Tag Archives: story

Gnat Wind – from QuillPill

A few years ago, before Twitter got to going, there was a 3rd Party blogging platform, known as the QuillPill (formerly at quillpill.com) that no longer exists.  The interesting thing about QuillPill was the writing format:  140 characters.

QuillPill was designed to be a story-writing platform that was limited to 140 characters.  A challenge to say the least. But one I really enjoyed taking the opportunity to just see if I could write as story in that format.

Over a period of several weeks I wrote a number of short pieces.  But the one I liked, and enjoyed, the most was one called, ‘Gnat Wind’ and told the story of a  Gnat known as Wilden the Gnat.

I had written the story and then sort of forgot about it. I was building and experimenting with so many platforms that I just completely forgot about QuillPill and .. Wilden.

Some months later, I went back to check on QuillPill and found it gone. Lock stock and barrel.  And along with it went Wilden and the rest of my short 140 character story selections.  I was angered at myself for not keeping a copy of Wilden.

I thought about trying to rewrite it, but nothing came. Over the years I just assumed it was gone. Then just a few days ago, I found, Wilden the Gnat and his story.

So here it is … ‘Gnat Wind’, starring Wilden the Gnat in 140 character bursts.

122216_akilo_wilden-gnat01Gnat Wind
The short story of Wilden the Gnat.

The winds of March blew strong, hard and long. But Wilden knew his day had arrived. He would swarm today. Then find food. Then a mate.

Being as small as a gnat has its trials. But it also has its benefits. Being small you’re not easily seen. But the winds are tough!

Finding shelter isn’t hard, but a gnat must be cautious. You never know what lurks just beneath the next leaf: warmth of home or belly!

Gnats don’t need much to eat. A bit of juice. A tidbit of rotting meat. But March is not an easy time to find either. Life has trials.

Fortunately for Wilden, the sun decided to shine on this blustery March day and he found a bit of fruit tossed aside by a human. Bless ’em.

Wilden’s little eye beamed with delight when he picked up the scent of the fruit. He flew straight for the juicy smell. Just as he…

approached the fruit, he noticed a large dark shadow covering him! As fast as his little wings could beat, he made for a crumpled leaf.

No sooner had he ducked in, when the whole leaf crushed down on top of him; pinning him to the cold earth below. He couldn’t move.

Suddenly there was a loud bursting sound and light began to appear in random parts of the leaf. Wilden didn’t know what to make of it?

Afterall, he was only 24 hours old. He’d not been around long enough to learn much yet. But his education was quickly catching up. He was

in grave danger. And somehow he knew he was, too. Wilden tried to squirm free; no use. Four of his six legs were pinned down. He was in

big trouble! The holes of light were multiplying and getting closer to him. Suddenly the area around him exploded and he was tossed up.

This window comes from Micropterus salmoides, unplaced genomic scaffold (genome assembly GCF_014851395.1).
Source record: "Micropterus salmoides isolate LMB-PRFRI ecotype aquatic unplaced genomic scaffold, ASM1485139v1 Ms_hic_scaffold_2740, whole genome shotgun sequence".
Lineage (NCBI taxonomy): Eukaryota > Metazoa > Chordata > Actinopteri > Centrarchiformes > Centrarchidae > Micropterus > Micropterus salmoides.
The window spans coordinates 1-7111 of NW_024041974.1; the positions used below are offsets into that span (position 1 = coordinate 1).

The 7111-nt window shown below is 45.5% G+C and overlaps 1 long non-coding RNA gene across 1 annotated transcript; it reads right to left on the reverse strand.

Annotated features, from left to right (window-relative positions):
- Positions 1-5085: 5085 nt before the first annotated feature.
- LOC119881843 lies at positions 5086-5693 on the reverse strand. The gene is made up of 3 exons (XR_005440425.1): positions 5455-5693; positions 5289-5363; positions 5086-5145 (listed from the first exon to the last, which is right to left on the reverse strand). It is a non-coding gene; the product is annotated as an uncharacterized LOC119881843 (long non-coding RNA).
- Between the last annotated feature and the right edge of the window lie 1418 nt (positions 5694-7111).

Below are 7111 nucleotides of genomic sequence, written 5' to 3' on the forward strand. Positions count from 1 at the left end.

Up, up, up … past the beak of a giant black monster with a golden eye that somehow missed Wilden’s blast to freedom. Amazingly his little

wings began to beat and off he went. Just as fast as he could fly, he beelined it for a bush. When he made it he was a mess. Scared and

bruised, Wilden took stock of his condition. Nothing broken – banged up – but not broken. His wings were a bit wrinkled, but hey worked.

He was alive and could tell about it! Hooray! Boy, could he use a bit nibble of that fruit juice. But he wasn’t going in that direction.

As Wilden contemplated his situation, he caught the faint whiff of a sweet aroma. Popped back to reality, he began scanning the area.

The scent was coming from off his right wing.  Though Wilden had over 300 complex eyes, he couldn’t see what made the scent. Maybe he did

but just didn’t recognized what he was looking at.  Wilden was still pretty shaken by his recent brush with becoming a meal himself, so he

was bit leery about venturing across the open space to find the source of that sweet, sweet smell.  But hunger took over and he slowly

crept out toward the edge of the leaf and into the light.  He didn’t see any danger and the odor was making him so very hungry.  As he

neared the edge of the leaf, Wilden began to see color.  White and yellow- though he didn’t know them as such – he recognized them from

deep recess in his tiny clump of neural cells.  Somehow he knew that was food.  Nervously glancing back and forth, ratcheting his next back

back and forth in rapid succession, Wilden scanned the open area for danger.  He didn’t see any.  He was scared beyond his wits – which

meant he didn’t have to go to far to be beyond them. None-the-less, he was scared!  But hunger took over.  Suddenly he was up and flying.

Once again he was buffeted by the cold March wind, but relentlessly, Wilden made for the colors and the smell.  Up and down, back and forth

his course haphazard his little soft body across the opening. Amazingly, he flew right to the colors.  When Wilden finally settled on the

wide green leaf, he was nearly knocked out by the power of the aroma. He just thought about sucking the air; surely that would be enough?